A couple more examples, where Boris “shows everything”, and I do not, preferring for the viewer to “fill in the blanks”. Boris’ shots first, then mineParque Nacional Queulat Parque Nacional Queulat

HN1C0660 resized

HN1C0766 resized

So where does this all lead? Well, int he first place, knowing “what works for us” translates into “what we should shoot”. Then knowing “what we know how to shoot” should equate with the previous, or we will end up frustrated…

But of course, it also means something in terms of gear. The grabber is not about to pull the camera out of the bag, and/or change lenses before (s)he can “take the shot”. Equipment must be compact, always at the ready. The fondler has no need for that. His shots are deliberate, maybe even planned in advance. But he is a resolution and dynamic range hog, for whom there is no such thing as “enough”, and sometimes resorts to tilt-shift lenses to correct his images.

The creator can sometimes (but not always, of course) use the weaknesses of his (her) gear to advantage. Hence the use of such lenses as pinhole lenses, fish-eyes, Lensbabies etc…

So when it gets, for example, to the forthcoming 50Mp+ cameras that should be released soon, who should consider buying one? Paul probably doesn’t give a hoot about ever more pixels. Pascal will be painfully hanstrung between that and the multi-shot Olympus. I will very defintely lust for one, as will Boris, unless he can’t get a Nauticam housing for his 2 (a proper fondler, he has no Plan B. Merely 2 Plan As. Compromises are not part of his vocabulary).

I think you get the idea. Now the forum is yours. Tell are who you are. If you know, that is. Otherwise, find out, and enjoy the benefits!

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  • paulperton says:

    I might as well kick this one off Philippe. Can’t argue much with what you have said, save I never (ever) shoot one handed – my six and a half decade old paws are now just too unsteady. – sometimes even at 1/125th.

    But, I’m smiling as I write this. My shot of the girl on Pont des Artes (what better place to take a photograph?) was exactly as you said; an instant, with Pascal’s 90mm Leica R on my Sony NEX-7. A test. A trial. A photograph that has brought and continues to bring me an immense amount of pleasure. Thanks for seeing it too.

    No doubt I’ll have something else to say ‘ere long 😉

  • SteveG says:

    I like the analysis and find myself somewhere between Boris and Phillipe; I rarely use a tripod but am never confident enough that I can capture what I want in one shot, so take multiples.

    My problem is determining which shot captures what I am after.

    Here are 3 shots of the ancient beech trees which border the Wye Valley Gorge. In camera, I couldn’t be sure which had the atmosphere I was searching – winter cold, statuesque trees, steep terrain.
    On my big screen, screen capture attached, I can see them side-by-side.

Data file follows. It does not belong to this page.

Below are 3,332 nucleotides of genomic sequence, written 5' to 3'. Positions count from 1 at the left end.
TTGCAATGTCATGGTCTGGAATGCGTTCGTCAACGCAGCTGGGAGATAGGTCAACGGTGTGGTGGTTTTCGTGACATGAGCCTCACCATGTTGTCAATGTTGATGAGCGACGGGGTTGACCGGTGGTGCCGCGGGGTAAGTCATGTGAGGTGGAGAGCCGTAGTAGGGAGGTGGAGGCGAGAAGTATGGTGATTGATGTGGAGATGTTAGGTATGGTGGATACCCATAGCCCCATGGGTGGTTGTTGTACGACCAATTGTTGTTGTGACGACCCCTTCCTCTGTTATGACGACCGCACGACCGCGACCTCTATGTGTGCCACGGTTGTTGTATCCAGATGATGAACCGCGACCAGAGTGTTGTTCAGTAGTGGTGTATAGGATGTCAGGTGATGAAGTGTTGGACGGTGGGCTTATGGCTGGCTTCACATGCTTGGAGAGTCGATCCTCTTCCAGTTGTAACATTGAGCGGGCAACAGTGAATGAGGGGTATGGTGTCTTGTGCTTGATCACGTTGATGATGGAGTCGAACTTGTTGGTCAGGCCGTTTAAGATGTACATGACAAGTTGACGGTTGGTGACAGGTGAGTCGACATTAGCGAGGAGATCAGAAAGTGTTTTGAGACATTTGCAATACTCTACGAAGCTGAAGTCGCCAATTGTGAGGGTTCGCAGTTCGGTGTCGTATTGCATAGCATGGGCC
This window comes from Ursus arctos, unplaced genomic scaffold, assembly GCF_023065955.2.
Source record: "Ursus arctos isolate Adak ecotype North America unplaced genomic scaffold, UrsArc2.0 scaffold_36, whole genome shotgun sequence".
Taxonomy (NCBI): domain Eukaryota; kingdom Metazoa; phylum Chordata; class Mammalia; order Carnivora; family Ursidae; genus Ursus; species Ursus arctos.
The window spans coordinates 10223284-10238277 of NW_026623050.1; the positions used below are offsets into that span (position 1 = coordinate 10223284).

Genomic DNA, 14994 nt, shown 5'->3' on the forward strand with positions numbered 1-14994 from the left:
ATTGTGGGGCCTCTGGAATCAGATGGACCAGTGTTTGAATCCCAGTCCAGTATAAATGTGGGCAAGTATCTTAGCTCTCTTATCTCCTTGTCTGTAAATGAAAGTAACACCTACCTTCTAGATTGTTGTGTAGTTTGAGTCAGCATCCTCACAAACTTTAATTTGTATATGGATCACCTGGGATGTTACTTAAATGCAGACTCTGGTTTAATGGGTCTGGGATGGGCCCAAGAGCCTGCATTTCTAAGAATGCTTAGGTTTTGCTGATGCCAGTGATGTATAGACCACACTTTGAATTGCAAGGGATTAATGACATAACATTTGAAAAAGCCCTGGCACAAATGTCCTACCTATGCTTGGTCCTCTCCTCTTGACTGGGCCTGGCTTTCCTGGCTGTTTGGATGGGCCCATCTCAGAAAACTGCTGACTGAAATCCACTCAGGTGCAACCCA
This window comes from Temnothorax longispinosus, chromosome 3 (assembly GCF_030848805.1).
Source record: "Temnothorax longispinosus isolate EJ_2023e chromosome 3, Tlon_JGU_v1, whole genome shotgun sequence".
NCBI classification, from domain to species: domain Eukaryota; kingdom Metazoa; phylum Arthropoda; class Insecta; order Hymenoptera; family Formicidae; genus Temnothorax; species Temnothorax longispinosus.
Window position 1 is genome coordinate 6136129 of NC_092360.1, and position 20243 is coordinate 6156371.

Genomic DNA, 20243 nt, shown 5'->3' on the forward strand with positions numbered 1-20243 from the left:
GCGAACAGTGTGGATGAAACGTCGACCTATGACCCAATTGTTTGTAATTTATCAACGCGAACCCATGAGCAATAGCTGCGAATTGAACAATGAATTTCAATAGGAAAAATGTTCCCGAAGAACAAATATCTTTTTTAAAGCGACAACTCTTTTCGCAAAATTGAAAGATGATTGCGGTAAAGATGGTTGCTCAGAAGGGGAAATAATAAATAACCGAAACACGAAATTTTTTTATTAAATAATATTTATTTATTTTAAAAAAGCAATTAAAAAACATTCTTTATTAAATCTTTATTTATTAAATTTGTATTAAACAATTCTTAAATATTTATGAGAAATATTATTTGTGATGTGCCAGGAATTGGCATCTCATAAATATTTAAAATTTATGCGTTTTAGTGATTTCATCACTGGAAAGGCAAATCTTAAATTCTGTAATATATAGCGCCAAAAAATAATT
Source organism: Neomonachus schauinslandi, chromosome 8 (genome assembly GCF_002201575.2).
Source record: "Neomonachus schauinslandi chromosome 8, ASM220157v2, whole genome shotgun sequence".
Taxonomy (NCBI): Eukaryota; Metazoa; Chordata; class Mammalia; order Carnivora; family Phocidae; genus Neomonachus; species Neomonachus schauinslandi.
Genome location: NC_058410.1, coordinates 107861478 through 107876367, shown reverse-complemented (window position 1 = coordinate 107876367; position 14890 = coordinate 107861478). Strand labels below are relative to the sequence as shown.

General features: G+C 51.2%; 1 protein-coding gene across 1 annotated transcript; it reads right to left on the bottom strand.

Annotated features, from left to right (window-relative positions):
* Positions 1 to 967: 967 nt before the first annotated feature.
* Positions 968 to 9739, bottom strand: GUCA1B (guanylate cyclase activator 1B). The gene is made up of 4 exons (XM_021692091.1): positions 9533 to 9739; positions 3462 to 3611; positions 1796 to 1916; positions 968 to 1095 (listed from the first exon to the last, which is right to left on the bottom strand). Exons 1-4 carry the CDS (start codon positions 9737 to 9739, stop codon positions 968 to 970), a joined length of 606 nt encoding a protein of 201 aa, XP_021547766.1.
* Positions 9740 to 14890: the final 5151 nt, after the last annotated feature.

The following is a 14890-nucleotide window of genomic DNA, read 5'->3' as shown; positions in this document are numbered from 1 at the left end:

At first I thought the middle one did it, but on further reflection, the one on the left is what I wanted This sort of judgement is difficult through the camera viewfinder, as the comparisons can’t be made.

    • paulperton says:

      Agree – I’d have opted for the LH shot. Would I have tried to find the other two? Probably not.

      As Philippe said, I’d more likely to shoot it and move on. After all. who knows what’s around the next corner?

      • SteveG says:

        The first two were taken from the same viewpoint, just a change in zoom. The third was a little further down the track. For me each says something different and I could tell a different story around the third one. That would be in a different context, however.

        I am sure we all take photos which aren’t for a project “in mind” but “Could be useful for…”. Then the problem is the labelling/filing!

        • pascaljappy says:

          Steve, my fave is the 3rd. But it doesn’t spell out cold winter day for me. I’d see that as a nice autumn walk. There are still leaves on the trees and the shadows indicate sunlight and create a dynamic rhythm that’s not in tune with a sleepy winter. Ans the slope isn’t very pronounced.

          With your brief in mind, I’d also go with Paul’s choice: number 1. You might try cropping 20% off the bottom to get rid of that warm brown soil and give more room to the bare trees, as an experiment.

          Lovely set, whatever the intended meaning!

  • Julie Mautner says:

    Intesting post! And lovely photos all…

  • Philberphoto says:

    After all, who knows what’s around the next corner? Paul, you are the very example of Micawberism! I admire that, as I do your grabs. Don’t I wish…

  • Boris says:

    First I had to look-up what a fondler is, since I’ve never heard this word before. Depending on the context you will find any kind of nice to let’s say interesting definitions. But I’m sure that Philippe meant it in a positive way.